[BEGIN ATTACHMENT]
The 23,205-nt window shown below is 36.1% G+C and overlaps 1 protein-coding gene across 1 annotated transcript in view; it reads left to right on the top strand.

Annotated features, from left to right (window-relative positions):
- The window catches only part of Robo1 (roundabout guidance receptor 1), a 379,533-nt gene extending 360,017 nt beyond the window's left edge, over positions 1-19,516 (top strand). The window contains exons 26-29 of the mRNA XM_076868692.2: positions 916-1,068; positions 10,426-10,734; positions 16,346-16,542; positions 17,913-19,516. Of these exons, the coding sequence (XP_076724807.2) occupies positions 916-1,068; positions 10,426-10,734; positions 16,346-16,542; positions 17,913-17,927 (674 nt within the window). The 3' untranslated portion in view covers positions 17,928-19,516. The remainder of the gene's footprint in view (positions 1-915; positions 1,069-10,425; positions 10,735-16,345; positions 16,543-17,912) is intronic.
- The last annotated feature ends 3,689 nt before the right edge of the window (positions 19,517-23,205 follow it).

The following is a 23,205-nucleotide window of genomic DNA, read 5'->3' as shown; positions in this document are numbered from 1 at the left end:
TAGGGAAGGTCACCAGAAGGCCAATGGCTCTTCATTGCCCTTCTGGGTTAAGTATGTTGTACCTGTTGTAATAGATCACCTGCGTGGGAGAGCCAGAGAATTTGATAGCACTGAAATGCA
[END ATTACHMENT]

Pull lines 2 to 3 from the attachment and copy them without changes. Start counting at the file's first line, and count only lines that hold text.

Annotated features, from left to right (window-relative positions):
- The window catches only part of Robo1 (roundabout guidance receptor 1), a 379,533-nt gene extending 360,017 nt beyond the window's left edge, over positions 1-19,516 (top strand). The window contains exons 26-29 of the mRNA XM_076868692.2: positions 916-1,068; positions 10,426-10,734; positions 16,346-16,542; positions 17,913-19,516. Of these exons, the coding sequence (XP_076724807.2) occupies positions 916-1,068; positions 10,426-10,734; positions 16,346-16,542; positions 17,913-17,927 (674 nt within the window). The 3' untranslated portion in view covers positions 17,928-19,516. The remainder of the gene's footprint in view (positions 1-915; positions 1,069-10,425; positions 10,735-16,345; positions 16,543-17,912) is intronic.